In effect, the central government had ceded control of the region to the rebels, who then determined who would open what stores and when -- if at all. Roving gangs threatened any business, office, or worksite that refused to join in the regional paralysis. People quickly learned to decorate their homes and cars with the symbols of the rebellion, lest they suffer from reprisals. In Puerto Natales, rocks were thrown at businesses that did not adhere to the orders, and in some cases at local citizens who attempted to help the tourists.
Travelers in Tierra del Fuego were also trapped on that island as rebels prevented access to the ferries across the Straits of Magellan. For the Argentine residents of Tierra del Fuego who have to travel through the Chilean side of the island to reach the ferries, the rebellion created a diplomatic furor since bilateral treaties between those countries provide for free movement of transportation of Argentines across Chilean territory here. Argentina supplies a significant percentage of the heating gas used in central Chile.
As more than 1000 refugees crowded into the town of Puerto Natales, the Chilean Red Cross brokered an agreement with the rebels which allowed the Chilean Air Force to fly a series of evacuation flights from the small airport, shown here, at Puerto Natales, to the main airport at Punta Arenas, where ongoing flights allowed local nationals as well as foreign tourists to flee the region. Chilean Air Force Squadron Commander Cristian Vega managed operational control of the airlift, or "air bridge" between Puerto Natales and Punta Arenas. The Chilean Red Cross also prepared a refugee center to serve as a coordination point as well as basic medical, food, and lodging services in a school. The Chilean Army provided buses.
In addition to the airlift evacuation, about 1000 people were taken by small buses from Chile to the nearby Argentine town of El Calafate, under arrangements made by the Chilean Red Cross.
Two people were killed in Punta Arenas, and others injured, when a driver attempted to run a roadblock. The "colectivo" taxi drivers alone reported a loss of more than US$300,000 during the rebellion -- an amount greater than the proposed rate hike for 40 years' worth of heating gas for their households. Losses for the region are in the millions of dollars, and the negative effect on tourism, with visitors being treated as "hostages," is expected to have a lasting impact on local tourism as well as southern Chile's previous image as a safe and desirable travel destination. As damage estimates are now being published in Chile, the central government indicated that the losses due to the rebellion will be more than US$14,000,000, with about 6 million of that in the tourism sector. This is apparently being viewed as a measure of success by the Asamblea Ciudadana de Magallanes, whose goals were to damage tourism. During the rebellion, many local residents indicated that tourism was a matter of monied interests outside of the Magallanes region and thus of little concern to them.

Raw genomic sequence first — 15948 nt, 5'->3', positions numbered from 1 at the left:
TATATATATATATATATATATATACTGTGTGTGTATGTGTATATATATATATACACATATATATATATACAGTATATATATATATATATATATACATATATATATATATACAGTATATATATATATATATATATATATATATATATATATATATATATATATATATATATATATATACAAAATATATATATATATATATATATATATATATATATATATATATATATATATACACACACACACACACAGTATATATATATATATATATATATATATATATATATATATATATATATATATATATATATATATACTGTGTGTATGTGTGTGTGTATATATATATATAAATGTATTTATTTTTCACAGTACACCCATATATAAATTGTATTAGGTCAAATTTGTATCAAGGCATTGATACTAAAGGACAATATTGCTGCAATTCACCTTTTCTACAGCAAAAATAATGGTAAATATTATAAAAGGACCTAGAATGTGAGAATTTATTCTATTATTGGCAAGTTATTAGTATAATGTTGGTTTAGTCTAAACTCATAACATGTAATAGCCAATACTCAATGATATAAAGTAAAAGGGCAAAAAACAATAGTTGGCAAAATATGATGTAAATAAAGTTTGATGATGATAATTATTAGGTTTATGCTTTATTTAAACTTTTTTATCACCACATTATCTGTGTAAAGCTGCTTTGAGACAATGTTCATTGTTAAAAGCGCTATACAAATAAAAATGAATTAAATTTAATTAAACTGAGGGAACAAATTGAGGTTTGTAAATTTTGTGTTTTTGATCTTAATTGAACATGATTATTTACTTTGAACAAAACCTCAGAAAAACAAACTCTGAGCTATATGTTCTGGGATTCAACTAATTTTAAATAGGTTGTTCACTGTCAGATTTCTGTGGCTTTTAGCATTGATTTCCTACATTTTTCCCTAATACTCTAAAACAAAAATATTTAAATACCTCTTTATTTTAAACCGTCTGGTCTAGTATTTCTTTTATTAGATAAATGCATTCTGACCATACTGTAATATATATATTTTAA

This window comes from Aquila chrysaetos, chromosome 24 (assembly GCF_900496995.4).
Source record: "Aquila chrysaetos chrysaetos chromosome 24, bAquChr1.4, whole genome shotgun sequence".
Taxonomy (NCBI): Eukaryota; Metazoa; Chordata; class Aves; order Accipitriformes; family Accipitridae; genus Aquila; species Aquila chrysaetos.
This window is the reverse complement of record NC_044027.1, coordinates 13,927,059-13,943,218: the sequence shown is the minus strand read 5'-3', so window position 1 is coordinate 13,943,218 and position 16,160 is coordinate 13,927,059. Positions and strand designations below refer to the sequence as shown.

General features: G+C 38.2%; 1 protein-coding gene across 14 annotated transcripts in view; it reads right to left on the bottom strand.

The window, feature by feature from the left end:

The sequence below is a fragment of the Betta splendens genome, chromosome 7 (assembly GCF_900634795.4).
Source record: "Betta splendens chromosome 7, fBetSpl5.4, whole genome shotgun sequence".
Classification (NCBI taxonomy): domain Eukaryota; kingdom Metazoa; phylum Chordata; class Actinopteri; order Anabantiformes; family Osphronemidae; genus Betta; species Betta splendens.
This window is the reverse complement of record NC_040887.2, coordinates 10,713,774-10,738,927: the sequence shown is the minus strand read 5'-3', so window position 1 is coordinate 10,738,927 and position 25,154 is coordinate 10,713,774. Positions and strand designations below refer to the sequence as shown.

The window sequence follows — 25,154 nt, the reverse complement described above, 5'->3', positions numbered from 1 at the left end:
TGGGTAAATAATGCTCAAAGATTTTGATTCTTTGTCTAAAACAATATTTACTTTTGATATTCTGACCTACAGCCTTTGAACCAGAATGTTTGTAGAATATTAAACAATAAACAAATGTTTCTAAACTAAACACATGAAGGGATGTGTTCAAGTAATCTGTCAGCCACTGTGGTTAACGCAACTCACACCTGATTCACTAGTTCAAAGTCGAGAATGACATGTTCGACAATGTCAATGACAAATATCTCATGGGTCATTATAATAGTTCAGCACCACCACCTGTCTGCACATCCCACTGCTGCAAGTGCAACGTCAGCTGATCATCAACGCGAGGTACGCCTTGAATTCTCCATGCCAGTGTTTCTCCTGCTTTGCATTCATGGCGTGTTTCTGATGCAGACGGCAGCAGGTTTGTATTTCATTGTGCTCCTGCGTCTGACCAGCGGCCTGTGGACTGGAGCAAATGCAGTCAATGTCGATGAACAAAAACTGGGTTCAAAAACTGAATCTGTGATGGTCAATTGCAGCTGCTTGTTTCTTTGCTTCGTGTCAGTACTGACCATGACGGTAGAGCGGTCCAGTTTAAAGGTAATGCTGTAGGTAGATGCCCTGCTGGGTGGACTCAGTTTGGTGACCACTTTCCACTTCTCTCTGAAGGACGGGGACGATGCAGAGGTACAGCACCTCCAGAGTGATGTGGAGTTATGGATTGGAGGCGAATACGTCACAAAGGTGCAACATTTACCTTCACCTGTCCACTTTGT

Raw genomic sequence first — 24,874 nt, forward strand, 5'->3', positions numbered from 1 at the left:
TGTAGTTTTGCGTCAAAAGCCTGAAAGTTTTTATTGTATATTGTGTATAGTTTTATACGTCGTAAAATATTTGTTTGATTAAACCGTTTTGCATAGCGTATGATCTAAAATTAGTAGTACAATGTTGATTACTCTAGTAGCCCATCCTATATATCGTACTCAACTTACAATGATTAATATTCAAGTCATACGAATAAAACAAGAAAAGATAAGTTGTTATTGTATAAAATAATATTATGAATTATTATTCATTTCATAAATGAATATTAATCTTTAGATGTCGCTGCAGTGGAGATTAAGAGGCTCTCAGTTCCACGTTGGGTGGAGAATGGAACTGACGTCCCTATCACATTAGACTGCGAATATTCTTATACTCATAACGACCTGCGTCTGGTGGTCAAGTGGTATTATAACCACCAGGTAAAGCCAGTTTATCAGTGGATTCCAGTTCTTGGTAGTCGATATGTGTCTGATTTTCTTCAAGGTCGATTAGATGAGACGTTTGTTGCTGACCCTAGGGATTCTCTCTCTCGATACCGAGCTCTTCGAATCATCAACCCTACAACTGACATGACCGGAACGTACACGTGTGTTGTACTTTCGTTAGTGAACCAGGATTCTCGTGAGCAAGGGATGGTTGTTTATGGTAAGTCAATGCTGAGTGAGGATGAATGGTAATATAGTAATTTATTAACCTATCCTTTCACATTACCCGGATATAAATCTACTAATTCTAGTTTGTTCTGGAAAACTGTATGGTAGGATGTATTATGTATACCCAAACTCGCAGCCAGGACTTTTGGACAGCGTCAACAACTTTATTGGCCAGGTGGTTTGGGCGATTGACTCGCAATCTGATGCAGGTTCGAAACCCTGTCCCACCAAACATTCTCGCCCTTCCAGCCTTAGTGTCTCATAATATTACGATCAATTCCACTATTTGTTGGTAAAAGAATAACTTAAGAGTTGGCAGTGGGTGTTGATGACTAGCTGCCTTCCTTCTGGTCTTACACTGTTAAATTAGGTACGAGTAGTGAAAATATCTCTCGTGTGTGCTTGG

As of 19 January roadblocks had been removed but the Asamblea now maintains that it is "stronger than ever" after the weak central government backed down, and follow-on strikes and roadblocks remain a possibility. At roadblocks and during workers' gatherings, Chilean national flags were rarely in evidence, replaced by the regional separatist flags said to represent the "Independent Republic of Magallanes." Hundreds of tyres were burned on the streets of Puerto Natales and Punta Arenas, resulting in damage to the road surfaces. The Prensa Austral reported removal of 150 tonnes of trash produced by the rebels at their roadblocks.
Immediately prior to the rebels agreeing to a smaller rate hike, the central government of Chilean president Sebastián Piñera had indicated in a televised announcement that it would invoke the National Internal Security Law, which would have allowed the use of that country's military to restore order.
During the course of these events I met with the local governor, representatives of the Chilean Air Force and Army, the local law enforcement agencies (carabineros and PDI) as well as the local Red Cross in Puerto Natales. I also met with and recorded interviews with rebel blockade leaders as well as many of the travelers who were stranded in this region. For more photos and other details on this rebellion, along with dates and names of participants and copies of articles from Chilean papers and radio station websites, see the travel advisory section on allchile dot net.
Spanish language data on the rebellion can be seen on the website for Radio Polar in Punta Arenas, Chile.
I just learned that American author Thom Hogan was among the hostages. He published a very good summary of the experience, with his recommendations, on this site: http://www.bythom.com/hostage.htm
Additional news images from the Prensa Austral, the principal newspaper daily in southern Chile:
Meanwhile, on the usual CNN stories surrounding Chile, the same old stories from many months ago are still up, about butterflies, poetry, and events that ceased to be news long ago.
Recent BBC story prior to the evacuation - http://www.bbc.co.uk/news/world-latin-america-12200792